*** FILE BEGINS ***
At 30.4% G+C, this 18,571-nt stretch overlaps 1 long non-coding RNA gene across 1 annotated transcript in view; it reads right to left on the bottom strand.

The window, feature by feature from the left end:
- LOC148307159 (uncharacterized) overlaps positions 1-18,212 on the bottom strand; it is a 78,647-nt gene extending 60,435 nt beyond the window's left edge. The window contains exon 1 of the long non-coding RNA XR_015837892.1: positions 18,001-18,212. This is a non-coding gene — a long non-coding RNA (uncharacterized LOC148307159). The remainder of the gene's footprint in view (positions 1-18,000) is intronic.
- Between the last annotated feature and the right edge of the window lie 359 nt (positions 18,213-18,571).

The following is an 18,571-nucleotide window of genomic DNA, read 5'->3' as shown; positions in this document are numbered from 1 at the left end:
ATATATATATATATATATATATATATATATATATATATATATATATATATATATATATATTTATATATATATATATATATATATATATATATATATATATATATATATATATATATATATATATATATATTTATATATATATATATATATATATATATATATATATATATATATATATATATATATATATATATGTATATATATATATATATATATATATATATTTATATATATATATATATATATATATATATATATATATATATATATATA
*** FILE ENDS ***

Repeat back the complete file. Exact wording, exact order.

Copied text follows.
At 30.4% G+C, this 18,571-nt stretch overlaps 1 long non-coding RNA gene across 1 annotated transcript in view; it reads right to left on the bottom strand.

The window, feature by feature from the left end:
- LOC148307159 (uncharacterized) overlaps positions 1-18,212 on the bottom strand; it is a 78,647-nt gene extending 60,435 nt beyond the window's left edge. The window contains exon 1 of the long non-coding RNA XR_015837892.1: positions 18,001-18,212. This is a non-coding gene — a long non-coding RNA (uncharacterized LOC148307159). The remainder of the gene's footprint in view (positions 1-18,000) is intronic.
- Between the last annotated feature and the right edge of the window lie 359 nt (positions 18,213-18,571).

The following is an 18,571-nucleotide window of genomic DNA, read 5'->3' as shown; positions in this document are numbered from 1 at the left end:
ATATATATATATATATATATATATATATATATATATATATATATATATATATATATATATTTATATATATATATATATATATATATATATATATATATATATATATATATATATATATATATATATATATTTATATATATATATATATATATATATATATATATATATATATATATATATATATATATATATATGTATATATATATATATATATATATATATATTTATATATATATATATATATATATATATATATATATATATATATATATA